Monthly Archives: January 2014

Trudging Through January

I need to be honest with myself about something. It’s okay to not enjoy what you’re doing. It’s a valid way to feel, especially in January when sunlight is at a premium and the cold snaps suck the life out of your bones and soul.

The project I’m handling for work right now started out as okay. It was given to me in a rough state, and I had plenty of warning regarding its requirements and inflexible deadline. The editor asked specifically for me to handle it, which was flattering and confidence-boosting, and my copy chief gave me a general raise for the consistently excellent quality of my work (woo!) plus an extra project-specific raise because it was heavy and on a tight deadline. I went in very positively. And as the pages dragged on, I got more and more bogged down. I began to feel irritated with the author for not doing her work properly. And then as I hit the halfway point, that irritation bloomed into fully formed anger, and I started dragging my figurative heels. Working on it made me feel so negative that I found all sorts of ways to not work on it, which is unlike me. (Having to go the grocery store every day this week was not a way to avoid work; it was necessity because things weren’t being written on the list as they were needed, and while it gave me a bit of the break in the morning between dropping the kids off and coming home to work, it was still frustrating on another level.) I was having so much trouble that I couldn’t choose music to work to, which is a sign that something has gone very, very wrong indeed. Nothing worked.

I have to struggle with some inner tension about this. I don’t like not enjoying what I do. I take pride in my work, and I get seriously upset when others don’t. When sitting down to work became an instant trigger for anger, I needed to step back and think about what I was doing and how I was handling it. It’s my job to fix other people’s writing. If they did it right the first time, I would be out of that job. I was requested for this project because I am sensitive to an author’s reception of an edited manuscript. (Been there, done that, and apparently I am also naturally gentle and civil in my communication.) Part of my frustration is also stemming from how slow my pages-per-hour rate has been, because the manuscript needs so much work. I’m working hard and feeling like I’m getting nowhere, which is always guaranteed to tax my patience.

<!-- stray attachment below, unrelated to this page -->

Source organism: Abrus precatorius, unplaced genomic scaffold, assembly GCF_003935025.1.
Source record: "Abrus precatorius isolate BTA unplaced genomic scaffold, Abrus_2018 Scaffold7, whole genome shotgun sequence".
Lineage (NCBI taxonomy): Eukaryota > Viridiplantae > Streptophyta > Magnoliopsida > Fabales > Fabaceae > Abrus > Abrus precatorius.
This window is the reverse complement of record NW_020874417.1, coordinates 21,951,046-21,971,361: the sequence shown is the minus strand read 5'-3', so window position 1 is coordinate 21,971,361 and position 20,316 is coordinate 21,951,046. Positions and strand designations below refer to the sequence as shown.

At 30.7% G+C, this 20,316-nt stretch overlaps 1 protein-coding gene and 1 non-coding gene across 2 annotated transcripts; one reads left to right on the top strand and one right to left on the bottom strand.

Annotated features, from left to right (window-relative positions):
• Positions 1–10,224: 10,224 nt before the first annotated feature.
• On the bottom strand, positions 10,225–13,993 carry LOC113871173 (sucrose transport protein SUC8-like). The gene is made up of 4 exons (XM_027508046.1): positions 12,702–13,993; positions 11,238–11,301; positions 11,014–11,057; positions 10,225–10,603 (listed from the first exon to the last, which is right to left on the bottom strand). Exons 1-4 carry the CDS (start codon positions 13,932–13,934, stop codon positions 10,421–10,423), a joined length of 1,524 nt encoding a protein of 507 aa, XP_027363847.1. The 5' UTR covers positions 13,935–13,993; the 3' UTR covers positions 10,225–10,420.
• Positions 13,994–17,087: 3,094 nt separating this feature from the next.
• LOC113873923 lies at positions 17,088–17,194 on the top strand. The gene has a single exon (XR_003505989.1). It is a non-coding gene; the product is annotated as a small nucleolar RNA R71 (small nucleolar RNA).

I know part of my tension is also coming from the weather. We’re suffering an incredibly bitter cold snap right now. The kids haven’t been able to play outside for a week, which means that the daily high temperature has been below -25 C for over a week now. Owlet is going through some kind of developmental phase where her own patience is being tested, and she’s flipping into tantrum mode so easily that we’re kind of taken aback, because it’s very unlike her to do that. Sparky is working on taking responsibility for bringing home the correct books and papers necessary to do his homework, and you can read between the lines there and extrapolate the frustration both of us are feeling about that.

So I have had to step back and disengage from my personal frustration about this project. I am here to help this person. Being angry about the uneven research and the vague, circuitous writing and incomplete sentences doesn’t help. It’s my job to turn lazy, vague writing into succinct, active prose that conveys information clearly to the reader. This is a non-fiction project (as my last three have been — hmm, that’s interesting; I edit fiction more quickly, I must remember that) so I’m doing a lot of fact-checking. That slows my pages-per-hour rate a lot.

I will put on yet another pot of tea, and get back to it, now that I feel a bit more grounded and on an even keel again. Sometimes I just need to write it out.

Back To School

Everyone in the house is back at work and school today, except me. I worked overtime through the holidays, which wasn’t much fun for anyone, let me tell you. It was a nightmarish project, and I handed it in last night, so now I am free for however long it is before the next assignment comes along. This is traditionally a slower time of year.

I owe the journal a Christmas roundup and Owlet’s twenty-nine-months-old post from yesterday. I’d like to do a 2013 in review post, but at the rate things are going it probably won’t happen. Let’s consider it a pleasant bonus if it does.

[NOTE: Those two posts were published on January 13 and now have been backdated.]

Owlet: Twenty-Nine Months Old!

This past month, Owlet learned how to play hide and seek. I tripped across this while some of Sparky’s godsisters were playing it with him while they were visiting, and found Owlet sitting under the chair at my sewing table. “What are you doing there?’ I asked. “Ssh,” she said. “She’s playing hide and seek,” HRH explained, who was helping. It was rather adorable. So now she has added “hidaseek?” to her game of “chase me, chase me!” It’s nice to have a wider range of games to choose from.